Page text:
top of page

Latest Thoughts

Recent Blogs

Prayer and Virtue

“There are two ways in which the prayer of a righteous man is effective. The first is when the person praying does so by offering to God his works done according to His commands. Then the prayer is not just a matter of words, blurted out meaninglessly with the empty echo of the tongue, but powerful and living and inspired with the spirit of the commandments. For the true basis of prayer and supplication is the fulfillment of the commandments by virtue. This makes the prayer of a righteous person strong and full of power.” (St. Maximus the Confessor)

“Strive to discover stirrings that are good during the time of prayer, as the wise do. These consist in reflection on the Spirit’s insights and sagacious thought, and consideration during the time of prayer of how to please the will of the Maker of all. This is the final end of all virtue and of all prayer. When in these matters you receive the power that stems from grace to be bound firmly to their continual stirrings, you will become a “man of God” and will be close to spiritual things….The unsurpassable merit in keeping the commandments and exercising charity is not merely that it leads to a virtuous life. The virtuous life is a means, not an end in itself. The end is and must be God — not a God who inspires fear in order to force us toward an attitude of obedience and virtue, but a God of infinite love and mercy, who calls us to be holy for the single reason that He Himself is holy.” (St. Isaac of Nineveh, Fr. John Breck)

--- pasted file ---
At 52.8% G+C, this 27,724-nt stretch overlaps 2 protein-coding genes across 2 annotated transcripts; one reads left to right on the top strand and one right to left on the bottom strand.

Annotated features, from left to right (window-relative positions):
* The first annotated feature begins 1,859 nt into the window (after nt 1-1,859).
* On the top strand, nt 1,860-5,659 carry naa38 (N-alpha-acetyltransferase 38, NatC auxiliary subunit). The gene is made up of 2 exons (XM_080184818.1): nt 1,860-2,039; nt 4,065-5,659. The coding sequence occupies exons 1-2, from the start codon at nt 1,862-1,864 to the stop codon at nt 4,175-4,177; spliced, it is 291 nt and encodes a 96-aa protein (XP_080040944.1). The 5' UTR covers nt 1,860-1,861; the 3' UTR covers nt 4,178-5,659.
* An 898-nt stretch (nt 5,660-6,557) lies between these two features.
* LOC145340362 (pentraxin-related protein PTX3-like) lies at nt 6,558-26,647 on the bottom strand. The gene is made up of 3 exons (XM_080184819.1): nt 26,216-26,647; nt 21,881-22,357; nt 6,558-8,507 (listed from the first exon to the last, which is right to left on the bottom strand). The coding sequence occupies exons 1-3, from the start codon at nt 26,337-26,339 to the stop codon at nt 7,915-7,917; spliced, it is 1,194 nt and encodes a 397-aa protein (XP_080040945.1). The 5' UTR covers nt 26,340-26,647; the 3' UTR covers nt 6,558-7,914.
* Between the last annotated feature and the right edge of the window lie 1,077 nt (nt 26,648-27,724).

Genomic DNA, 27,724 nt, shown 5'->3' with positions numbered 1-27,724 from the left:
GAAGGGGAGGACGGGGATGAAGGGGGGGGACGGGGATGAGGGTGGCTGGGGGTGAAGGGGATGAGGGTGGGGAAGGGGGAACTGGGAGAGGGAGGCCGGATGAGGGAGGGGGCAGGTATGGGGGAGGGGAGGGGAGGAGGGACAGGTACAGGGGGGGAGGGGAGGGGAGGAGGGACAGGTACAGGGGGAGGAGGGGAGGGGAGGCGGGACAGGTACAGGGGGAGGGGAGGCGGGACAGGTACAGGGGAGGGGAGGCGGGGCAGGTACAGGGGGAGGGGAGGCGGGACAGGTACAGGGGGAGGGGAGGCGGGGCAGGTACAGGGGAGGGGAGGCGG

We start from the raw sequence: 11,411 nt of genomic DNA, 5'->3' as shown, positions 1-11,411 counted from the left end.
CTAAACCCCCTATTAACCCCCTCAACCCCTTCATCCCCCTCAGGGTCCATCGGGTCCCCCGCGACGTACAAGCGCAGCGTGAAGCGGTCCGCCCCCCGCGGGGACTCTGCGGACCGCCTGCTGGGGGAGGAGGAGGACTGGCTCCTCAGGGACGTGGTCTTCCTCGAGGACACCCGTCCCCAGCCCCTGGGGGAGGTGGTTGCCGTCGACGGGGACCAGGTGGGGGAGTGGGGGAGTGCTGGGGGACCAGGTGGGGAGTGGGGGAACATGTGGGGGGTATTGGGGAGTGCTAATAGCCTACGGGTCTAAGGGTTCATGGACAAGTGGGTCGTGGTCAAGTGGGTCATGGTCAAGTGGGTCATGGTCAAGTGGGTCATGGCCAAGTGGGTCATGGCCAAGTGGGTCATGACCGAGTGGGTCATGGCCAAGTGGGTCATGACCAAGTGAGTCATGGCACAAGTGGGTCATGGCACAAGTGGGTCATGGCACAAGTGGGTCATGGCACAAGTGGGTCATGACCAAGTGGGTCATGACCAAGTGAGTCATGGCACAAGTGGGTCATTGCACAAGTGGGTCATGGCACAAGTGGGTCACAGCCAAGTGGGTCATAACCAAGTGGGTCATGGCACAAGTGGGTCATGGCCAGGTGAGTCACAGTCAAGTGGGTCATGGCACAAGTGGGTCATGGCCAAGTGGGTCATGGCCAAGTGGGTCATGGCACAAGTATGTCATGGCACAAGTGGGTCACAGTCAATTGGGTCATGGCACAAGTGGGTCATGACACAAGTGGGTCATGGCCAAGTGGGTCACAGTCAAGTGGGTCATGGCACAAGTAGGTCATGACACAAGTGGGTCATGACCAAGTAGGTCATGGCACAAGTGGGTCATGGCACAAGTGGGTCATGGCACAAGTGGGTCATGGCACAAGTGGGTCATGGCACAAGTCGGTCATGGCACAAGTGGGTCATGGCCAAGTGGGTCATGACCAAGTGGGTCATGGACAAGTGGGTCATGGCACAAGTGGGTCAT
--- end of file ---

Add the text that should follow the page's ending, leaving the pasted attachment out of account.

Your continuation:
“Nothing can possibly compare to delighting in the feast of the Kingdom, to living in the light… to becoming one Body with our brothers and sisters and to partaking of the one Body that is the very fountain of immortality. And yet this upper room in the life of the Christian is situated at the top of a spiritual ladder formed by a life of active virtue and inner prayer. There are no short-cuts to holiness; it is a struggle...” (Bishop Alexis)

“The carnal man does not understand the spiritual blessedness that proceeds from prayer and virtue, and cannot comprehend even in a small degree what the blessedness in the next world will be. He does not know anything higher than earthly carnal happiness, and considers future blessings as imaginary visions. But the spiritual man knows by experience the blessedness of the virtuous soul, and foretastes future blessedness in his heart.” (St. John of Kronstadt)

“All of the virtues and powers of God are attained primarily by prayer. Without prayer, there is no spiritual life….If you are not successful in your prayer, you will not be successful in anything, for prayer is the root of everything.” (Fr. Thomas Hopko, St. Theophan the Recluse)


Quote of the Day


bottom of page